Sunday, May 31, 2009

Terminator: Salvation

ChristianityToday explores some themes from the Terminator movies:

The human-machine relationship. From cell phones to iPods, technology is playing a bigger and bigger part of our lives, to the point where some people have said that we are all becoming de facto cyborgs ourselves. The original film makes humorous references to pagers and answering machines, both of which were fairly new at the time, as well as the bigger, factory-sized machines that make such devices possible.

In this increasingly mechanized and technological world, it is more important than ever that we hold on to something spiritual, to the thing that makes us uniquely human; in Terminator Salvation, a teenaged Kyle Reese (Anton Yelchin) points to his head and his heart and tells his fellow prisoners to "stay alive, in here and in here." But humanity is no mere spiritual abstraction; it is also rooted in the world of organic, physical life. So the people in these films love each other, have children together, and die for each other sacrificially.

The source of meaning and morality. In the first two sequels, John Connor and his wife-to-be, Kate Brewster (Claire Danes), are assisted by Terminators that have been re-programmed to protect them—and they ask these robots if there is anything more to them than their programming. Are the Terminators "worried" about dying? If John and Kate are killed, will that "mean anything" to them? Faced with such questions, the Terminators betray little emotion, and reply simply that they would have no reason to exist if John and Kate died, and that they need to "stay functional" in order to keep their human masters alive.

But there is more to a meaningful life than simply following your programming, and both T2 and T3 end on notes which suggest that the "good" Terminators have achieved something resembling free will; in both films, the Terminator goes beyond the orders he has been given and sacrifices himself for the greater good, even though he didn't have to.

T2, in particular, goes even further and suggests that the Terminator of that film has learned "the value of human life." Interestingly, though, when John initially tells the Terminator it is wrong to kill people, he can't think of a reason beyond "Because you just can't, okay?" It isn't until the TV series The Sarah Connor Chronicles that a former FBI agent named James Ellison (played by the openly Christian Richard T. Jones) explains to a Terminator that it is wrong to kill because human life is made in the image of God and is therefore sacred.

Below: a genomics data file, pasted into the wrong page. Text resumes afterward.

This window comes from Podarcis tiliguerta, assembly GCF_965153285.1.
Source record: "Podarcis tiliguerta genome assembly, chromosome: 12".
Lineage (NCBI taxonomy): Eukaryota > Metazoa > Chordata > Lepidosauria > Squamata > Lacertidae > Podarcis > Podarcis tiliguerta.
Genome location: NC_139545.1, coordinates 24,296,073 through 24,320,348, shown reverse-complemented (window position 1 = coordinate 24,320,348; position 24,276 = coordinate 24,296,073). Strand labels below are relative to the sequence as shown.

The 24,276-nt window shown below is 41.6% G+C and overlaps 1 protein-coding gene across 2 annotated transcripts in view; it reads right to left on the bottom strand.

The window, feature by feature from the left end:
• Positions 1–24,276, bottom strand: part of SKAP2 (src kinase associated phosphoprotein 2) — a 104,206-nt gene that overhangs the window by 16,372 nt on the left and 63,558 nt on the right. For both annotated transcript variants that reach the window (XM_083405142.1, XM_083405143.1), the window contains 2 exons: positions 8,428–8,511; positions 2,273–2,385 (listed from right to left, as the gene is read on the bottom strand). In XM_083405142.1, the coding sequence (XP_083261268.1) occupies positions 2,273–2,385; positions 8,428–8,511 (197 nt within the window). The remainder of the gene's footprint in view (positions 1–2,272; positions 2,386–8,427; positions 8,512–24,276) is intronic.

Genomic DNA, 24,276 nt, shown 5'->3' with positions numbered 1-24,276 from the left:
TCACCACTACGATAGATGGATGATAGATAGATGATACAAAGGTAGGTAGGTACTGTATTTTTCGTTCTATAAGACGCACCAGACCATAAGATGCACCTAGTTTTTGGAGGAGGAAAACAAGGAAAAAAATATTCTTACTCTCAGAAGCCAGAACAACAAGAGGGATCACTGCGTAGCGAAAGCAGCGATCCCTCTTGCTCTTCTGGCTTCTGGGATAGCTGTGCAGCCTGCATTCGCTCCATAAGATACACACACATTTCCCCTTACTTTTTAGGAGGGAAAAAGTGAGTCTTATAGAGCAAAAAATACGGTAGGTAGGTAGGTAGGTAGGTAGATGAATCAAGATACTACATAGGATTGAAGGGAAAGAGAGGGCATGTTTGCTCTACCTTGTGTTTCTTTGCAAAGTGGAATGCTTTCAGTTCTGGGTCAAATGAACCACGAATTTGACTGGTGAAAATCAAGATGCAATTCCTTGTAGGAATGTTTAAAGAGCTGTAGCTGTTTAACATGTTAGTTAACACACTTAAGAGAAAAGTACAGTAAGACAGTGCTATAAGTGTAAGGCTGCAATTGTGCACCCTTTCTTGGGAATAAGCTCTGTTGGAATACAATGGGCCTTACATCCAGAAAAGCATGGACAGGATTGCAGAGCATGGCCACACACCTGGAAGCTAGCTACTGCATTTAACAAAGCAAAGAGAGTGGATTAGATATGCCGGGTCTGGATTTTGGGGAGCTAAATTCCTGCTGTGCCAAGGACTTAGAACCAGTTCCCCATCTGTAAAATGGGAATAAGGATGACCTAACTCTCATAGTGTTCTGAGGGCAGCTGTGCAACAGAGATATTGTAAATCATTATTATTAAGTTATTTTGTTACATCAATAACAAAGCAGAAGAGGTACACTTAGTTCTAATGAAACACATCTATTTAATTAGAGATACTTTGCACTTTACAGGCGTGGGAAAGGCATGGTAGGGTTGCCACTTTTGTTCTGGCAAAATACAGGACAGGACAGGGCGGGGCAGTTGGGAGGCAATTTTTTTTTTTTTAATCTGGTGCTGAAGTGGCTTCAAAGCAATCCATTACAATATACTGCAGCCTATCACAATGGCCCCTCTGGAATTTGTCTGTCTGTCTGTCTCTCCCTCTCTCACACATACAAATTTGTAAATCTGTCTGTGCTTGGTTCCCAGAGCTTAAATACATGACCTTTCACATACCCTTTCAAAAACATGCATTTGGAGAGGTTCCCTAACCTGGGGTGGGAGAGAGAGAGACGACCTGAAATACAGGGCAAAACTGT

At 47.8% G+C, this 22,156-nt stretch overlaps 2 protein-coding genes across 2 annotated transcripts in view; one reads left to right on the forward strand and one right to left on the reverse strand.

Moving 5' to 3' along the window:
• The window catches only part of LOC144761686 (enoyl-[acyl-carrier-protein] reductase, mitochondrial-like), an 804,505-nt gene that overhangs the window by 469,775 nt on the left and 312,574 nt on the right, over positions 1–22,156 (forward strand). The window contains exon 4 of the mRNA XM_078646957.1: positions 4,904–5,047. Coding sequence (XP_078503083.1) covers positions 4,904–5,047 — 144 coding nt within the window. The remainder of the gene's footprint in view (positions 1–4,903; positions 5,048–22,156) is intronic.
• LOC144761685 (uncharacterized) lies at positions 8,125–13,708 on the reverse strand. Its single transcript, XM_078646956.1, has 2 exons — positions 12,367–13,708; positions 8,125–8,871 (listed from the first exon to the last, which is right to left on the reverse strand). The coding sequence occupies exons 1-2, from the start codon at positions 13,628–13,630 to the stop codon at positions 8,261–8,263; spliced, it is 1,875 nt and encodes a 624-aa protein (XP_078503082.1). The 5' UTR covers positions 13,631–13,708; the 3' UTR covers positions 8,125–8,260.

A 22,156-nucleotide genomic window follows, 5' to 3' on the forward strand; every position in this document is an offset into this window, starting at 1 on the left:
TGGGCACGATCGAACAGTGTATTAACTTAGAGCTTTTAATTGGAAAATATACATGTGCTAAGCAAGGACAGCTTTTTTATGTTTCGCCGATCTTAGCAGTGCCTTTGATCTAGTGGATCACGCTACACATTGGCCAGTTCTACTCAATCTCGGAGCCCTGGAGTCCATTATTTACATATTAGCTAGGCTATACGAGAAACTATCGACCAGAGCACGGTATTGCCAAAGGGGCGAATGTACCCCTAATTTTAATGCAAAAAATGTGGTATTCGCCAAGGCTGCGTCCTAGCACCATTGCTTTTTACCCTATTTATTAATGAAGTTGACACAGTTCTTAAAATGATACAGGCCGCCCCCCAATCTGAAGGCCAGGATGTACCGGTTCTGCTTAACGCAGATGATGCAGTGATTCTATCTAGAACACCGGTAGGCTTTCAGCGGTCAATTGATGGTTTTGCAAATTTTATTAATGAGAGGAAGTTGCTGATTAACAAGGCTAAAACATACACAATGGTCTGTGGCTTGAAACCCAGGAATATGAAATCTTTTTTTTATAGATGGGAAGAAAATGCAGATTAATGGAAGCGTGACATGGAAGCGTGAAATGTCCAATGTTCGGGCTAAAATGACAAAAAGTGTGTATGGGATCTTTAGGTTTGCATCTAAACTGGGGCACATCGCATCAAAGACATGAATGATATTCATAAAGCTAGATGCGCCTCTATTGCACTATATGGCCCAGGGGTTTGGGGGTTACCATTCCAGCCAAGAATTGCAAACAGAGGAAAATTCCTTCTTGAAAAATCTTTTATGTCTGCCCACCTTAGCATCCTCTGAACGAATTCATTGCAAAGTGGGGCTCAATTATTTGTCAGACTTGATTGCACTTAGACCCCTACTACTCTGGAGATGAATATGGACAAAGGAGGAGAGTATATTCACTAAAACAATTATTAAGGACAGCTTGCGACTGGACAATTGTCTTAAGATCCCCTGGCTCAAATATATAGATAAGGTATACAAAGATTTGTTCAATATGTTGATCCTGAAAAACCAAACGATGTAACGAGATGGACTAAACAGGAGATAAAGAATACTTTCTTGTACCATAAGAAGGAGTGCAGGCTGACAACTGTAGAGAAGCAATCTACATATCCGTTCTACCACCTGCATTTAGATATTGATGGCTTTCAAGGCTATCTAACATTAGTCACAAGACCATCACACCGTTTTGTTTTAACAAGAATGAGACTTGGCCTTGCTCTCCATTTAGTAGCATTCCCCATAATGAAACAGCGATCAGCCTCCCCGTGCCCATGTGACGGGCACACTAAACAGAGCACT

And so, just as the re-programmed Terminators derive their meaning partly from the ones who have programmed them, but also partly from their freedom to go beyond their programming, so too we humans derive our meaning from the One who breathed life into us, and from our ability to exercise our free will in his service.

Destiny, prophecy and fatalism. The future is not set, and there is no fate but what we make for ourselves. So say several characters in each of these films, and yet, these characters don't always behave as though they truly believe this. After all, John Connor sent the adult Kyle Reese back in time to become his father—and much of the new film revolves around John's conviction that the teenaged Kyle needs to be rescued so that he can fulfill that destiny.

The films even play with the idea that efforts to change the future will just make things worse. In a couple of deleted scenes from the original film (available on some versions of the DVD), Sarah convinces Kyle that they should destroy the company that built the machines, to prevent the machines from being born—just as the machines are trying to kill Sarah to prevent John from being born. But, as we also see in T2, all Sarah ends up doing is luring the Terminator to one of the company's factories—thereby guaranteeing that the technology which makes the machines possible will end up in that company's hands.

In this, the films sometimes resemble Greek myth more than anything biblical. (T3 makes its debt to the Greeks explicit when the general who puts the machines in charge on Judgment Day tells his daughter, "I opened Pandora's Box.") To the Greeks, fate was unavoidable, and efforts to prevent a prophecy from coming true usually ended up fulfilling it.

And yet, the films resist fatalism. Just as the biblical prophecies often came with a call to repentance or an assurance that salvation was waiting on the other side of judgment, so too the Terminator films stubbornly cling to hope.

Death is certain, but human life remains precious nonetheless. The human spirit cannot be defeated or assimilated by machines. And, as the newest film makes especially clear, we can never rule out the possibility that we will get a "second chance."

Christianity Explored!

Sunday, May 24, 2009


Petikan dari artikel Keropok Lekor di Cahayanusantara:

Alkitab mengatakan bahwa Yesus Kristus adalah Penebus kita. Dia adalah Anak Domba yang tidak bercela yang digiring ke Kalvari untuk menutupi dosa kita dengan darah-Nya. Kematian Yesus tidak terjadi karena Dia melakukan tindak kriminal. Yesus mati sebagai penanggung dosa kita. Dia mengambil dosa-dosa kita dan menjadi bersalah karena dosa-dosa kita. Dan oleh karena hal ini, Dia menanggung murka Tuhan.